(If you are in any way confused as the reasons and origins of the recent world economic crisis, then I urge you to watch the American made, Oscar-winning documentary, Inside Job, which will not fail to shock you. I guarantee you will be in left in no doubt as to who and what led to this epic 21st Century catastrophe, and the worrying thing is that many of those responsible are still in positions of power – put there by none other than the Obama regime).
Then, in spite of all your denials, you can never resist having a pop at the Brits.
Pray show me, where in my blog did I make any claim that the Brits make better cars than the Yanks? It so happens that during the course of the past 50 years or so that they have indeed made many, many cars that are superior to American cars, but I never said that and it wasn’t the point I was making. You always bring out your ‘anti- Brit’ smoke screen whenever I have the temerity to make justified, well-reasoned criticisms about your wonderful country.
But seeing as you’ve brought up the comparison, let’s see now, off the top of my head, I can name a number of British cars made through the years that are all far superior to anything made in America. How about: Rolls Royce, Bentley, Aston Martin, Morgan, Jenson, Triumph Spitfire, MG Midget, Jaguar, Lotus and even the humble Mini – a ground-breaking car if ever there was one. As for Europe, well the list is endless even to this motor-ignorant writer, but here’s a few: Ferrari, Bugatti, Maserati, Mercedes, BMW Audi Volvo, Peugeot and so on…. the list is endless.
Care to name some of the cars on your list Skippy?
Back in the early 70’s, I was working in the Arabian Gulf desert and I will always remember my surprise when I found out that the only vehicle that could handle the rough, sand-duned terrain, was the British made Land Rover. Any other Jeep-type vehicle, be it Japanese or American had been found to be completely unsuitable to survive these testing conditions.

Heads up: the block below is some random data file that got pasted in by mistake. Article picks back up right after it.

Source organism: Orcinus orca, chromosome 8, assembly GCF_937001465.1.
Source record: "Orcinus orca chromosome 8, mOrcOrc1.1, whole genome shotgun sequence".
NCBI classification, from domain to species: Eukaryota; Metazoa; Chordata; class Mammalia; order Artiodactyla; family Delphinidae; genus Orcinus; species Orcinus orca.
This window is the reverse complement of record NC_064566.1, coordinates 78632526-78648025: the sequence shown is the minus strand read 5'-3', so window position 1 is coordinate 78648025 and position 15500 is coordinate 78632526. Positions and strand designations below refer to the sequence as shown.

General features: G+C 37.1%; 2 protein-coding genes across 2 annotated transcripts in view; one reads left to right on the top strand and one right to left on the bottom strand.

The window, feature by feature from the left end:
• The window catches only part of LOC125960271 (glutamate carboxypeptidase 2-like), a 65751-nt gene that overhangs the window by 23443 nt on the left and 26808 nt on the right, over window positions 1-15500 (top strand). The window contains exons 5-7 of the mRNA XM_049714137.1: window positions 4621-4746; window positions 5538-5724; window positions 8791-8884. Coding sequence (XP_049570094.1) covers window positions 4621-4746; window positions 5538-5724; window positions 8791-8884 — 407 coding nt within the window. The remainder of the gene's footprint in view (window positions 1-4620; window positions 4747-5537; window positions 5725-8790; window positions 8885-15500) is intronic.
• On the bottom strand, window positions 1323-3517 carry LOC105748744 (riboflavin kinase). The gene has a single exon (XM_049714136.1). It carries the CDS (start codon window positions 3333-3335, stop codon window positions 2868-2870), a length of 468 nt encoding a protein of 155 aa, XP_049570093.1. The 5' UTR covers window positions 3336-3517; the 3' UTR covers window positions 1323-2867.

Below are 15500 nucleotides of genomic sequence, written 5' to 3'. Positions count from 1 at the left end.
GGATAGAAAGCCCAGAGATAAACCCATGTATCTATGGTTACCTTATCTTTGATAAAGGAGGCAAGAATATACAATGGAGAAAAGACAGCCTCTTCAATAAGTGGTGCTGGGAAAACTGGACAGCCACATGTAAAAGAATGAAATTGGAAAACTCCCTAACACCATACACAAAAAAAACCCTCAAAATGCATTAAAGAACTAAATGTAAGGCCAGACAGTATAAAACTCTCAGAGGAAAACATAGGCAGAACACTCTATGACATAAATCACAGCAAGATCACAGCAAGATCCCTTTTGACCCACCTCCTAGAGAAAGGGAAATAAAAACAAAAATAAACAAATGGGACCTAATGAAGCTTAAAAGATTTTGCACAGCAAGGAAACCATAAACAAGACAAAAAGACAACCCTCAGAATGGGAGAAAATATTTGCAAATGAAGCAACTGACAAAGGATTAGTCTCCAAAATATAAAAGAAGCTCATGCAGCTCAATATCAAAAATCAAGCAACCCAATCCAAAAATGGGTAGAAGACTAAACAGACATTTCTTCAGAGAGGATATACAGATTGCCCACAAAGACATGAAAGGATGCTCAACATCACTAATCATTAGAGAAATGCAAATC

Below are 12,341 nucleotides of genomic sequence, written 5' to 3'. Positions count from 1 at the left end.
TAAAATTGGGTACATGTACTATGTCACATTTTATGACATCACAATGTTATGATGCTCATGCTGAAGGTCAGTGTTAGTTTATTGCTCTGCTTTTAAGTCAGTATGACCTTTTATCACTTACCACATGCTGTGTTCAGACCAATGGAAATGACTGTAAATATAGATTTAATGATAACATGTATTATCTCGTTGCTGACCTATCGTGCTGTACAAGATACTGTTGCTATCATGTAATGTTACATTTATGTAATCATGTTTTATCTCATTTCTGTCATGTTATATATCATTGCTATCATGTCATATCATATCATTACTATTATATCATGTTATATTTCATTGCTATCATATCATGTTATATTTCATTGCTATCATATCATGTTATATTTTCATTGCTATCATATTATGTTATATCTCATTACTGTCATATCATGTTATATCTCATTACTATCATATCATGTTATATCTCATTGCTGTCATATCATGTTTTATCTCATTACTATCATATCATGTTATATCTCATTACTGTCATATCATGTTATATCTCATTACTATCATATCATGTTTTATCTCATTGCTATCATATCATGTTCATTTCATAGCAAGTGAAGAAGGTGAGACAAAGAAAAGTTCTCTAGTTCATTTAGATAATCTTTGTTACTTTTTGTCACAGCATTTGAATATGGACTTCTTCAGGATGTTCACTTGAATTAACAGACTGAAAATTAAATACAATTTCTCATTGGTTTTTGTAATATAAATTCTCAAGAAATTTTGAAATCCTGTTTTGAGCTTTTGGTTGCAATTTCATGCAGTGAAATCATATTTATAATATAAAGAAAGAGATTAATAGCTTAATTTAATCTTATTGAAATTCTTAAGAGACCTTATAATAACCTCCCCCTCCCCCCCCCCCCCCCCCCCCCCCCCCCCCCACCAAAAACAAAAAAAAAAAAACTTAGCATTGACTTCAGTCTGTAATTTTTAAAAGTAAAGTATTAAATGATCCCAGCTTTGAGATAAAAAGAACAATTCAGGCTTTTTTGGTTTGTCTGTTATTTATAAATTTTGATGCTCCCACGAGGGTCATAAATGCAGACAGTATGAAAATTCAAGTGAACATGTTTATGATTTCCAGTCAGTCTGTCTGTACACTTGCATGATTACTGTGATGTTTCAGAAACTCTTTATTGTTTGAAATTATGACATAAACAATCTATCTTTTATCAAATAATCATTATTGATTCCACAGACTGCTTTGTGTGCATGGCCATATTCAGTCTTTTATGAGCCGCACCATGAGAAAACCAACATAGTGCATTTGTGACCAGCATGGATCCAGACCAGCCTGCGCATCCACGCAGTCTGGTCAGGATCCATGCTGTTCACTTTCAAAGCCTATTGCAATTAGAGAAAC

This was all the more surprising, as the company that made Land Rovers, British Leyland, was on the Arab boycott list for doing business with Israel, but such was the need for a well-built vehicle that could tackle the challenging terrain, that the Arabs made a special exception in the case of the doughty Land Rover – a true example of British engineering at its finest.
The British car industry has long since folded and I would never dream of making claims that they still make world beating cars, (although most of the Formula One cars are still made there and the Brits are still leading the world in cutting edge auto technology), but they have a fine heritage of making some of the finest cars the world has ever seen.
Now shall we move to the subject inventions? Let me make one thing very clear, I – Mobi – do not make any claims on this. THE JAPANESE made the claims – and why on earth would they publish a report which shows that the Brits lead the world in major inventions if it wasn’t true? They have far more vested interests with the USA than they ever have with the Brits – in fact, you could argue that if the Japs are saying it, there must be some truth in it.